For the past 2 months my girlfriend, Aubrey, has been in Mexico (and now Guatemala) on a soul-searching voyage, so it was about time I flew down to visit. Aside from a trip to Baja when I was five, this was my first time in Mexico. Everyone I talked to said Oaxaca was a special place, but until I spent the next two weeks traveling through other areas, I did not fully appreciate why. The first thing that stood out to me were the colors. Every building was painted, on the inside and out, with some combination of brilliant yellow, orange, red, green, and blue. Every fence was covered with blooming bougainvillea sporting vibrant pink, magenta, and purple flowers. The jacaranda trees were laden with purple flowers. The walls were covered in brilliant murals (“graffiti”), and the markets filled with ripe and colorful fruits of all shapes, colors, and sizes.
Culinary highlights included chapulines (fried seasoned crickets), mamey and guanábana fruits, a guava molé (sauce made from cacao and spices), tejate (fermented cacao and corn drink), and mezcal (smokey tequila) ice cream.
After two days in the city, I was anxious to get out and see what nature had to offer in Mexico. And truth be told, Aubrey was excited to get out of the city, too. For that, we headed into Chiapas, the southern most state of Mexico, bordering Guatemala. Chiapas has one of the highest numbers of species diversity of any place on Earth thanks to its range of terrain from arid savannah to pine forests and tropical jungles.
Over the following 16 days we spent over 50 hours in 36 different vehicles, including a “platinum” night bus, taxis, combis, camionetas, pick-up trucks, and horses. We travelled through 5 major cities, passed 5 military checkpoints and 2 Zapatista protest blockades. We slept in 12 distinct places ranging from fancy hotels (US$50 / night) to camping in the lawns of fancy hotels (US$8 / night), and we never saw an American, just a few french, germans, and one kiwi (and lot of mexicans). Everything was in the hands of Aubrey’s 1.5 month old spanish skills, and whatever was left of my middle and high school classes from 10 years ago. Much to our surprise, everything worked out in the end!
Our first destination was Sima de las Cotorras, which means “abyss of the parakeets.” We left Oaxaca on a 10 hr night bus, and arrived in Tuxtla, the capital of Chiapas, at 5:30am. After following several dead-end leads to information centers and ecotourism bureaus from friendly strangers on the streets, we hailed a cab and asked him to take us to the tourism office. He dropped us off in front of this official looking state department building.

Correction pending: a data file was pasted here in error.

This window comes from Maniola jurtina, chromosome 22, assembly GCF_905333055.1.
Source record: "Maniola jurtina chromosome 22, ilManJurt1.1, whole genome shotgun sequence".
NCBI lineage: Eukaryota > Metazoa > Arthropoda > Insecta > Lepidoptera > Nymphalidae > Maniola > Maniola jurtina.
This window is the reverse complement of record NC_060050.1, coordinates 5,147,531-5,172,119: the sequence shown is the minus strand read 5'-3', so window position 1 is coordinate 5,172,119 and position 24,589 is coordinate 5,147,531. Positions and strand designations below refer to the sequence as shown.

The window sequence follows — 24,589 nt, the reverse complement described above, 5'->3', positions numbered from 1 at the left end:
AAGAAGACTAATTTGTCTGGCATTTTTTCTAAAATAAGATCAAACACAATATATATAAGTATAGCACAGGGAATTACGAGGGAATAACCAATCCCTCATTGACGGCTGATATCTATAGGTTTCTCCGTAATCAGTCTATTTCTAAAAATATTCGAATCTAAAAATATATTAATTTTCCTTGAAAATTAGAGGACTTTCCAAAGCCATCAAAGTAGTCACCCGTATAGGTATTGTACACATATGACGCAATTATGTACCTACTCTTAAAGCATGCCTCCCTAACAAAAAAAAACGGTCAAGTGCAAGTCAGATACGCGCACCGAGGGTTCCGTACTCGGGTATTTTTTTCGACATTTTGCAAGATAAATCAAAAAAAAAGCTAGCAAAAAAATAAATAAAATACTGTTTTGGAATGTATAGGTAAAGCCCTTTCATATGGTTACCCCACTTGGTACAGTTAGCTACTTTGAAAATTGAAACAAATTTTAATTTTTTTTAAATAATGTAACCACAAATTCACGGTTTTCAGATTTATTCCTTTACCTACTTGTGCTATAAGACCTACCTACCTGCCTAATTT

To appreciate how daunting this building seemed to us, you have to picture that it was the only skyscraper in the city, and the only building that didn’t still have rebar poking out of the side of the cement walls and roof. And probably the only building with air conditioning. Confused, we walked inside, where we were asked to check our passports in exchange for an access key which would take us to the 5th floor. Our gigantic backpacks didn’t fit through the x-ray scanner, but the security guard just waived us through. We definitely did not belong there. But there on the 5th floor, mixed in with fifty other people sitting at their computers, was the lady in charge of tourism. She seemed confused that two dirty backpack-carrying American tourists were there to see her, but she did have helpful (english!) information packets to give us.
Armed with the necessary information we found our way to Ocozocoautla, where we found a cab willing to take us to the Sima. First things first: a cold beer, followed by a pitcher of agua fresca de melon (cantaloupe juice blended with water). Refreshed and hydrated, we set up our tent under a dilapidated roof, which used to be a horse stable. We were probably the first people to have camped there in at least a year, probably more – most people stay in the nice cabanas for an extra US$15. To accompany the beautiful natural scenery, several of the ecotourism places we visited had signs posted with inspirational quotes I particularly enjoyed.
In the mornings and evenings the hundreds of little green parakeets (Aratinga holochlora) that make their homes in the walls of the Sima fly out in search of food, chattering vociferously as they zoom past at over 60 mph.
After relaxing to the sounds of happy screeching parakeets for a day, we set off to our next destination: Cañon Rió la Venta. The owner of the restaurant at the Sima was kind enough to take us to the trailhead (for the right price), where we descended the 700+ steps into paradise: towering canyon walls, sandy beaches, a warm river, and splashing waterfalls! We both agree that this was our favorite place of the trip, and I think we might go back someday. It was incredible that so close to a major city, was such a beautiful and peaceful place that we had almost entirely to ourselves for most of the 3 days we stayed there. That is, aside from the three men with dogs that apparently made daily walks up and down the canyon through some secret entrance to fill their buckets with… something.
Click image for larger view!
Click image for larger view!
Regretfully, we left the canyon, on to the next adventure: Mayan ruins, the Lacandon Jungle, and la Biosfera Montes Azules. And lots of rides in combis (12 passenger vans that race through the countryside bringing mexicans to wherever they want to go). That will be the next blog post!